We are back in 1878 and bringing you more of the fabulous biographies of Czech-American editors as reported in the pages of that first edition of the priceless volumes of Amerikán Národní Kalendář.
Today we begin an all new editor’s biography and it is another filled with wonderful details and insights into the commitment these men had to attempting to preserve the Czech culture in their new homeland of the United States.
Enjoy this all new exclusive!
Amerikán Národní Kalendář
VOLUME: I, YEAR: 1878, Pages 118-127
Published by August Geringer, Chicago, Illinois
Translated by Layne Pierce and Dr. Mila Saskova-Pierce
©Onward To Our Past®
“The Biographies of Czech Editors in America”
“František Boleslav Zdrůbek”
“He was born on the 26th of July 1842 in Bezdědice near Hostomice in the Prague Region on the bank of the creek Chumava (therefore, his sobriquet Chumavský) and when he was two years old his parents moved to Hostomice where he was raised. His devoted father, even though poor, put great care and thought into his education. And in his youth, beside the school, he taught him at home, and pushed him to read. As early as the age of four, supposedly, he was already reading aloud for his father from books. Later his father insisted that he read the Bible and historical works. His father had a strict view of morality, and under his leadership the child developed the foundations of a religious upbringing.
He was home-schooled, and then when he was eleven years old his parents moved to Prague. Upon the wishes of his uncle he left the school and started to learn the net making trade [sýťařské řemeslo sic], however, when his master was bankrupted after half a year, the young Zdrůbek learned the beginnings of the German language, and he went back to a parish school with the St. Haštal Church. From there he transferred to the main school at St. Jakub, and only in 1857 did he transfer to the Old Town gymnasium high school. Meanwhile his mother died and his youngest two sisters and father along with five other young brothers, moved back to Hostomice. František stayed in Prague alone and he stayed in schools through the support of his friends and incessant private teaching of smaller children. The whole direction of his education was religious and ascetic, which led him after the 6th Latin class to enter into the monastery of the Benevolent Brothers of Strict Observance in Styrian Graz. It was only there that through the circumstances and experiences in the monastery he came to think independently and to judge humanity, the world, and religion.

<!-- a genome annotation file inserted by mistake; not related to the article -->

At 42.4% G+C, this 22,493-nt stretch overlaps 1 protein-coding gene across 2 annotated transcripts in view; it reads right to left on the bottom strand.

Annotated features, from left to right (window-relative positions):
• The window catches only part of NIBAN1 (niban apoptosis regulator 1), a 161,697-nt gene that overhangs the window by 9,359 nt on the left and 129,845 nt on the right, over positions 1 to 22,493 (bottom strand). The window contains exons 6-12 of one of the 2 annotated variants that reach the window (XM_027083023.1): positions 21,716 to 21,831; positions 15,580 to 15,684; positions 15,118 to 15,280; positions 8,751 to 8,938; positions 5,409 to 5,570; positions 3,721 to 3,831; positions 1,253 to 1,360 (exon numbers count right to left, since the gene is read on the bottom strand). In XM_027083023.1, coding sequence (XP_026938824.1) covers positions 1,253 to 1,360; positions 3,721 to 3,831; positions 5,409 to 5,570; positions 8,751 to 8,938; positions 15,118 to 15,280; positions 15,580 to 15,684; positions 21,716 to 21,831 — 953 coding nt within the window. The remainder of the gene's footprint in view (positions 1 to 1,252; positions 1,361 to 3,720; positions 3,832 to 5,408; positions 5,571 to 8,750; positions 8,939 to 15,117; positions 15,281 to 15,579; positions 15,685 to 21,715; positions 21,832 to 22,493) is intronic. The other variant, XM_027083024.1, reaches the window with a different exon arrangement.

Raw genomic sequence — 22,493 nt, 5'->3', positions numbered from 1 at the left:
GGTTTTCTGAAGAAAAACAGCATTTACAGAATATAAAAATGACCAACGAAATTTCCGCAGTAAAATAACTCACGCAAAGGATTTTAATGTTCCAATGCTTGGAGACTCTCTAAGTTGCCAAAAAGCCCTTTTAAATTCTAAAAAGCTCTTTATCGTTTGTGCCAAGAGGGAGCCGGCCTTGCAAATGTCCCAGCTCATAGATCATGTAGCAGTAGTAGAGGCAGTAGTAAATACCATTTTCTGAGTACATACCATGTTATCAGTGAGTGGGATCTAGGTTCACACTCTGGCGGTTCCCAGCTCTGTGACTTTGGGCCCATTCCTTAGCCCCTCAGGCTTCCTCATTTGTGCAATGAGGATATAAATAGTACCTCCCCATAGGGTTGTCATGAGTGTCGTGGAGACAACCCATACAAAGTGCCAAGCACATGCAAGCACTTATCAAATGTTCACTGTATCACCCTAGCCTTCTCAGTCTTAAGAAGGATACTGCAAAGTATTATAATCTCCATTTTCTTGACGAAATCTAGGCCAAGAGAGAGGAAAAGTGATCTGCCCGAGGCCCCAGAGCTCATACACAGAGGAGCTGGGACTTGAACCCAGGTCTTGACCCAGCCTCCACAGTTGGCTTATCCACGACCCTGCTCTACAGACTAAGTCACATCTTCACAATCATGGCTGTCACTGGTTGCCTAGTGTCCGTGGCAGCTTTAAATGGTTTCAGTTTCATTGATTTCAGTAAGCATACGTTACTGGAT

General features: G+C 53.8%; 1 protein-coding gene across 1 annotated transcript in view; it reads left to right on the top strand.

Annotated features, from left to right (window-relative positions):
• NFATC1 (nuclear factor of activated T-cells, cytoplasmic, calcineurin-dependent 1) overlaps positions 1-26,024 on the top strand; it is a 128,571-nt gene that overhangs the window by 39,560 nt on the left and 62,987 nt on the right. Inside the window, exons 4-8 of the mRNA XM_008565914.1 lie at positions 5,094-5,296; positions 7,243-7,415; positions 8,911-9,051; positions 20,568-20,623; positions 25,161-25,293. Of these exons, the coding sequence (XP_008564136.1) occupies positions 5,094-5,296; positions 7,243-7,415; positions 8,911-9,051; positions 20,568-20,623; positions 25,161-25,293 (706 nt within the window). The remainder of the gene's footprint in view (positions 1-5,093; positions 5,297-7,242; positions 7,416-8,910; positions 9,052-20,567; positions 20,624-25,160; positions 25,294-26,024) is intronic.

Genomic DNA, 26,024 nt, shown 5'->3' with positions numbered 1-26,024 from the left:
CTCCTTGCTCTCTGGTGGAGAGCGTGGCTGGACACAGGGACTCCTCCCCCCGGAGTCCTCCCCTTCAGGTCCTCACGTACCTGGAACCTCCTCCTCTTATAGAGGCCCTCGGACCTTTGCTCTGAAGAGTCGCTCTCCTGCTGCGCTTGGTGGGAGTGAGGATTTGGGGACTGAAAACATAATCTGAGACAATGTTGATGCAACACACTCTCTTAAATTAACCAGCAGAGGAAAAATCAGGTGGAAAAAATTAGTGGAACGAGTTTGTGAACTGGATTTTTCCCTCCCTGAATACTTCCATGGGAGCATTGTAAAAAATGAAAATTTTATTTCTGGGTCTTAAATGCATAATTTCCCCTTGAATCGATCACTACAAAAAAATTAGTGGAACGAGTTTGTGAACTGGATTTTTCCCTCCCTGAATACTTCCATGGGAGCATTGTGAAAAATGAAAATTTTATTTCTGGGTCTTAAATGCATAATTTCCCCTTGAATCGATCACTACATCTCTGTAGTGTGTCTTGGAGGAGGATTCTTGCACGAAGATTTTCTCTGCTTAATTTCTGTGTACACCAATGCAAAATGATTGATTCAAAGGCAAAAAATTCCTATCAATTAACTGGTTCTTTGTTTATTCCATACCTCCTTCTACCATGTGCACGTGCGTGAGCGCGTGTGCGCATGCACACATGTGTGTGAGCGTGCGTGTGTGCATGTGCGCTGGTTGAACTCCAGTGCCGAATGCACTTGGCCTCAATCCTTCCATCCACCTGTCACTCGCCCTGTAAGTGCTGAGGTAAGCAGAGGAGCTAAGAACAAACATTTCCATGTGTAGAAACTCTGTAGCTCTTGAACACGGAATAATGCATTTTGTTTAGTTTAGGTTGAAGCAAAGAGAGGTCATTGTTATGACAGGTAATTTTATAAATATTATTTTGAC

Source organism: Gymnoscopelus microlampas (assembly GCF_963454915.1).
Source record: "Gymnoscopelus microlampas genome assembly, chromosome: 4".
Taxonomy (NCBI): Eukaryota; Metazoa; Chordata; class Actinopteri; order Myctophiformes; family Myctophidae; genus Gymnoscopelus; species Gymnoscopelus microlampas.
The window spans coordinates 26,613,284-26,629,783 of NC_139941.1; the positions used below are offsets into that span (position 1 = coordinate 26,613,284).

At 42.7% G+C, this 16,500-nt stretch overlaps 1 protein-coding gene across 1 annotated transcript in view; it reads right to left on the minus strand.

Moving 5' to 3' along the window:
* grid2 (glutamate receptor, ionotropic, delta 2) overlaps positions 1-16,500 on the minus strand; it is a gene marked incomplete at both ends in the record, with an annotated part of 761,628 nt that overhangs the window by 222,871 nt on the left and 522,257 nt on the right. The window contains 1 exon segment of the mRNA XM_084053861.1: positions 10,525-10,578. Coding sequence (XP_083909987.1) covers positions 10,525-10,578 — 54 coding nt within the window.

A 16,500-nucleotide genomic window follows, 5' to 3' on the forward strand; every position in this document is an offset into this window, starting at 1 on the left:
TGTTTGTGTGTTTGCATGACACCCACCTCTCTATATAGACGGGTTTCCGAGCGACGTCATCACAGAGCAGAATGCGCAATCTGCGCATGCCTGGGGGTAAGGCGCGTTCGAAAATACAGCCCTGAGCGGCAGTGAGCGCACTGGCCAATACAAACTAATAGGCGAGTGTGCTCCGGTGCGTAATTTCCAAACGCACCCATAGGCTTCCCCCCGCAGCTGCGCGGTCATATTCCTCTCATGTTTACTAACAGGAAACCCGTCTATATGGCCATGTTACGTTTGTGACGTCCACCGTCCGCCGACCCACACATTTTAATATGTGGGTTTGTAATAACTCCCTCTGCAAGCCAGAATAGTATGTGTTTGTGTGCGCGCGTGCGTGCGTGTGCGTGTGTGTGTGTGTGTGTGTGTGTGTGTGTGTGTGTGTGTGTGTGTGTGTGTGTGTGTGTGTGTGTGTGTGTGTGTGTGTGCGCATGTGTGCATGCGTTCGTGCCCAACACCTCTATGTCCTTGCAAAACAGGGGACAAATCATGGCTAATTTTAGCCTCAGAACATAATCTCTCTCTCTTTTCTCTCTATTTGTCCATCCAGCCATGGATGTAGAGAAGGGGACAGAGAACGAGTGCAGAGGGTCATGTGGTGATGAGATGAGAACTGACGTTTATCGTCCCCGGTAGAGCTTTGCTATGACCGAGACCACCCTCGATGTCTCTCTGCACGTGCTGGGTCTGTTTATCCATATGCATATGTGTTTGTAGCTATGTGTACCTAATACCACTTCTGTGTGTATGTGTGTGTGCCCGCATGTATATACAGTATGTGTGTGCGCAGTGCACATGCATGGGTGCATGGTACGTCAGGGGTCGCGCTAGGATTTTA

A subconscious, sense of the free morality of man overcame his faith, and its ceremonies, and Zdrůbek left the monastery feeling for the first time as if he belonged to himself. He then studied privately in Prague with no small difficulty through the 7th and 8th classes of the gymnasium. When, then, his yearning for thorough knowledge of everything that the world calls God, eternity, and the supernatural, started to awaken in him, he became an auditor of the Catholic religious education in Prague, however, not having found satisfaction for his longings, and having met theologians who were evangelicals, he hoped that he would find greater satisfaction and the yearned-for knowledge in protestant theology. Therefore he converted to the Helvetic Confession, and left for studies in Basil in Switzerland, where he was accepted as a member of the local university. He studied assiduously and especially researched the holy writs. In addition, he was especially thankful to the lectures of Professor Schultz, which led for him to the strengthening of the rules of free research of religious sciences.”
Tomorrow we continue this wonderful biography of only one of the many Czechoslav editors written about in the pages of Amerikán Národní Kalendář!
Onward To Our Past